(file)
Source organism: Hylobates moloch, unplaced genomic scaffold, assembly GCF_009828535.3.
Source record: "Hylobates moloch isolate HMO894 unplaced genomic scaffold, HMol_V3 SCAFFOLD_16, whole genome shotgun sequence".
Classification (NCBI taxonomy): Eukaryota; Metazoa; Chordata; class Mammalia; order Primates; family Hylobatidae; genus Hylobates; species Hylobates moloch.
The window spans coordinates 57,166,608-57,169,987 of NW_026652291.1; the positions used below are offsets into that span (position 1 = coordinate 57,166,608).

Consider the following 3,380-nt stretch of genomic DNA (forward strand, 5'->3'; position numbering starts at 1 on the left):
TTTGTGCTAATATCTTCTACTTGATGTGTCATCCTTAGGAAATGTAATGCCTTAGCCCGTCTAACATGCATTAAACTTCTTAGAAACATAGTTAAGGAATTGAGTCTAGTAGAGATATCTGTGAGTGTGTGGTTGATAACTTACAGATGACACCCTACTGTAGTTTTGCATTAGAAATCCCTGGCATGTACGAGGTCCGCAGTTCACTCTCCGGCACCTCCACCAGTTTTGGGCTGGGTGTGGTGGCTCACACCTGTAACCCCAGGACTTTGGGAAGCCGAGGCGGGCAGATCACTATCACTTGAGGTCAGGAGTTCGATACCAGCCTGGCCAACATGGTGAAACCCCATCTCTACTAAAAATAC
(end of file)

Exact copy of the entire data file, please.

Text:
Source organism: Hylobates moloch, unplaced genomic scaffold, assembly GCF_009828535.3.
Source record: "Hylobates moloch isolate HMO894 unplaced genomic scaffold, HMol_V3 SCAFFOLD_16, whole genome shotgun sequence".
Classification (NCBI taxonomy): Eukaryota; Metazoa; Chordata; class Mammalia; order Primates; family Hylobatidae; genus Hylobates; species Hylobates moloch.
The window spans coordinates 57,166,608-57,169,987 of NW_026652291.1; the positions used below are offsets into that span (position 1 = coordinate 57,166,608).

Consider the following 3,380-nt stretch of genomic DNA (forward strand, 5'->3'; position numbering starts at 1 on the left):
TTTGTGCTAATATCTTCTACTTGATGTGTCATCCTTAGGAAATGTAATGCCTTAGCCCGTCTAACATGCATTAAACTTCTTAGAAACATAGTTAAGGAATTGAGTCTAGTAGAGATATCTGTGAGTGTGTGGTTGATAACTTACAGATGACACCCTACTGTAGTTTTGCATTAGAAATCCCTGGCATGTACGAGGTCCGCAGTTCACTCTCCGGCACCTCCACCAGTTTTGGGCTGGGTGTGGTGGCTCACACCTGTAACCCCAGGACTTTGGGAAGCCGAGGCGGGCAGATCACTATCACTTGAGGTCAGGAGTTCGATACCAGCCTGGCCAACATGGTGAAACCCCATCTCTACTAAAAATAC